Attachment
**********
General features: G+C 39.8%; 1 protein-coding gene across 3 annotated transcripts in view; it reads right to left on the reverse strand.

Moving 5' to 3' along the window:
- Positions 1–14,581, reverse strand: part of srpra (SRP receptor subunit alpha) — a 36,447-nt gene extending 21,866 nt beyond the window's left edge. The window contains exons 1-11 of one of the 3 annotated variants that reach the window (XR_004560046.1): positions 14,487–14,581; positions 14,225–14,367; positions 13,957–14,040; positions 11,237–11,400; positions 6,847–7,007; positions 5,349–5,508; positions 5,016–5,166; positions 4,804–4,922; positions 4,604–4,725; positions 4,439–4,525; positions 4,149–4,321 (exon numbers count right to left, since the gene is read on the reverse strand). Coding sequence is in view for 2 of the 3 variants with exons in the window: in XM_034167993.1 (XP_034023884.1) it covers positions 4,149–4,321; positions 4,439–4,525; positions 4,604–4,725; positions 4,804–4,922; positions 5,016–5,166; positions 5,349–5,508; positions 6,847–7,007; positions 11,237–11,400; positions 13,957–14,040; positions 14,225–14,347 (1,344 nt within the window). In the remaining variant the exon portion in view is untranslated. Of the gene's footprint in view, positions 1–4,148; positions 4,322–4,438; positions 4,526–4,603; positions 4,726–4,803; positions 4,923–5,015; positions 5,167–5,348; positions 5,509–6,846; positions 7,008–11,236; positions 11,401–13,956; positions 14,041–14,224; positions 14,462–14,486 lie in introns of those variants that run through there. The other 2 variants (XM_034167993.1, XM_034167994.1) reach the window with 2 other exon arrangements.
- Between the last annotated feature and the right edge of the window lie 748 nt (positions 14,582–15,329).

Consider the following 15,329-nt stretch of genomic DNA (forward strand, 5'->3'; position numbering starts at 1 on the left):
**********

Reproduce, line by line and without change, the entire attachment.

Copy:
General features: G+C 39.8%; 1 protein-coding gene across 3 annotated transcripts in view; it reads right to left on the reverse strand.

Moving 5' to 3' along the window:
- Positions 1–14,581, reverse strand: part of srpra (SRP receptor subunit alpha) — a 36,447-nt gene extending 21,866 nt beyond the window's left edge. The window contains exons 1-11 of one of the 3 annotated variants that reach the window (XR_004560046.1): positions 14,487–14,581; positions 14,225–14,367; positions 13,957–14,040; positions 11,237–11,400; positions 6,847–7,007; positions 5,349–5,508; positions 5,016–5,166; positions 4,804–4,922; positions 4,604–4,725; positions 4,439–4,525; positions 4,149–4,321 (exon numbers count right to left, since the gene is read on the reverse strand). Coding sequence is in view for 2 of the 3 variants with exons in the window: in XM_034167993.1 (XP_034023884.1) it covers positions 4,149–4,321; positions 4,439–4,525; positions 4,604–4,725; positions 4,804–4,922; positions 5,016–5,166; positions 5,349–5,508; positions 6,847–7,007; positions 11,237–11,400; positions 13,957–14,040; positions 14,225–14,347 (1,344 nt within the window). In the remaining variant the exon portion in view is untranslated. Of the gene's footprint in view, positions 1–4,148; positions 4,322–4,438; positions 4,526–4,603; positions 4,726–4,803; positions 4,923–5,015; positions 5,167–5,348; positions 5,509–6,846; positions 7,008–11,236; positions 11,401–13,956; positions 14,041–14,224; positions 14,462–14,486 lie in introns of those variants that run through there. The other 2 variants (XM_034167993.1, XM_034167994.1) reach the window with 2 other exon arrangements.
- Between the last annotated feature and the right edge of the window lie 748 nt (positions 14,582–15,329).

Consider the following 15,329-nt stretch of genomic DNA (forward strand, 5'->3'; position numbering starts at 1 on the left):